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# fonction in python

 P: n/a Hello, If we write = x^2 and if I give to the program the values of x, it will going to calculate the values of y, and also for x. But it is possible ? that is if I give to the program the values of X and Y, it will indicate to me the relation between the two variables, in the other hand if I look to the program x=2 y=4, x=3 y=9 ect... it is going to show me that f (t)!!! Thanks -- View this message in context: http://www.nabble.com/fonction-in-py....html#a5164997 Sent from the Python - python-list forum at Nabble.com. Jul 4 '06 #1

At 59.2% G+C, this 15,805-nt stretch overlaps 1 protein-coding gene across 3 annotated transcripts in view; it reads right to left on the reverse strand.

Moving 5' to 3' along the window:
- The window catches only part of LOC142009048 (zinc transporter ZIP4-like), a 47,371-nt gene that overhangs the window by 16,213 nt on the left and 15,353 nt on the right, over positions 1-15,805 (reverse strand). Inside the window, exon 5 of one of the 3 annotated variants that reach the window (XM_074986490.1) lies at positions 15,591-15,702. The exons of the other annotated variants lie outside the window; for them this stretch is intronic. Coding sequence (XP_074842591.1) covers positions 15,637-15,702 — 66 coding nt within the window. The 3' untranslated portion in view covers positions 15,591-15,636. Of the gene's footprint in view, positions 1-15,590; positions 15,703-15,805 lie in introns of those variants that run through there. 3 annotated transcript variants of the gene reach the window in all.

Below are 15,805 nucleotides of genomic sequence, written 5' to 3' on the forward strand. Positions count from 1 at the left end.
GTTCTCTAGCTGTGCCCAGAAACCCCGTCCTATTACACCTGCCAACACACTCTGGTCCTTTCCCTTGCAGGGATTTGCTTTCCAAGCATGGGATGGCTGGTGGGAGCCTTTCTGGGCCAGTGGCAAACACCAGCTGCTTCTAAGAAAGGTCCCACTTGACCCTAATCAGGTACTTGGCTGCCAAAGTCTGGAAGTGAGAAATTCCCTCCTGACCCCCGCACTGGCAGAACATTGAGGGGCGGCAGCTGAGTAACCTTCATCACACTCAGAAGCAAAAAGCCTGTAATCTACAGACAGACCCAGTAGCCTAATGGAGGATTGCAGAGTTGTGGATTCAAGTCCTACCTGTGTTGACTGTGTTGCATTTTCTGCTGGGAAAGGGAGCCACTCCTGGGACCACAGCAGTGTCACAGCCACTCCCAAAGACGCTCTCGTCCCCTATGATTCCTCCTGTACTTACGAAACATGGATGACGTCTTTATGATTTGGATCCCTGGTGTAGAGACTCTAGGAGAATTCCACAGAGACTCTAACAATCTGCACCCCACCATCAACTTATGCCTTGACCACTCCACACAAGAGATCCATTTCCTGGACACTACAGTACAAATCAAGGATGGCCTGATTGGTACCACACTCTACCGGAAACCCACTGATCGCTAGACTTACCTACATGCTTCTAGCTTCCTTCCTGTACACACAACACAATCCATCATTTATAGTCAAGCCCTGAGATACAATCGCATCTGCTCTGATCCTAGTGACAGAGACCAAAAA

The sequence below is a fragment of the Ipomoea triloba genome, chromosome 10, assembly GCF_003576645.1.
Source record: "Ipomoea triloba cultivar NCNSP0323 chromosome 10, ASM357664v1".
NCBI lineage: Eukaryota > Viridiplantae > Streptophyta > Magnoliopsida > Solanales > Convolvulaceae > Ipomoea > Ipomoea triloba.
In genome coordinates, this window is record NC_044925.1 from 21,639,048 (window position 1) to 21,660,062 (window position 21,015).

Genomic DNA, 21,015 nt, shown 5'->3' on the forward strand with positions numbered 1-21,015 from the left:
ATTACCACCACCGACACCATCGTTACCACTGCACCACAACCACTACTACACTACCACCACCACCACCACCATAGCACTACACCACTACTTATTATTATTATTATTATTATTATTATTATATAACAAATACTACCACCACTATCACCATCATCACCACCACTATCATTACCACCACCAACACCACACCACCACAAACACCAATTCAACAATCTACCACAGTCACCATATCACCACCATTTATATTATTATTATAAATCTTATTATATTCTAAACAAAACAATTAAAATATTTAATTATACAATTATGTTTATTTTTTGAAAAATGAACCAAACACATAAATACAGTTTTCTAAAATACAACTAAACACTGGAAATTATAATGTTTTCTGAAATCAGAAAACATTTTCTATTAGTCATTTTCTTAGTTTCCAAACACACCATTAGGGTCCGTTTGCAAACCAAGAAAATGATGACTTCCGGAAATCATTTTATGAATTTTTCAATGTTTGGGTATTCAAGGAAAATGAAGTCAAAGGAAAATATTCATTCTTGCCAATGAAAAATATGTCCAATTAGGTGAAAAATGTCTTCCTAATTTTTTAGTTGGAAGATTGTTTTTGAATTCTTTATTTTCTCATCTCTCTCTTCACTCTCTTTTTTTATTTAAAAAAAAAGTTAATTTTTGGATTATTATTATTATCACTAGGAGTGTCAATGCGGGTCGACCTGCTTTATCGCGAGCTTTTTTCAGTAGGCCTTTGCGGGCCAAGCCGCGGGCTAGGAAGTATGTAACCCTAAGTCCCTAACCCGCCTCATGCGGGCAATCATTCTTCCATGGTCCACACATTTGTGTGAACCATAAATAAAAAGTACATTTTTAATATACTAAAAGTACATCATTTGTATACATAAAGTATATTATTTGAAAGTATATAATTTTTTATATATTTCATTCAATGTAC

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 P: n/a aliassaf wrote: Hello, If we write = x^2 and if I give to the program the values of x, it will going to calculate the values of y, and also for x. But it is possible ? that is if I give to the program the values of X and Y, it will indicate to me the relation between the two variables, in the other hand if I look to the program x=2 y=4, x=3 y=9 ect... it is going to show me that f (t)!!! That is not possible at all. There are too many possible functions mapping 2 to 4, 3 to 9 etc. You can, however, create a list of candidate functions and check your input pairs (x,y) against each of those functions to see if any of them matches. Short, unoptimized example: functions = [ lambda x: x, lambda x: x+1, lambda x: x*x, lambda x: x**3, ] input = [(1,1), (2,2)] for function in functions: for x,y in input: if function(x) != y: break else: print "function", function, "matches" Georg Jul 4 '06 #2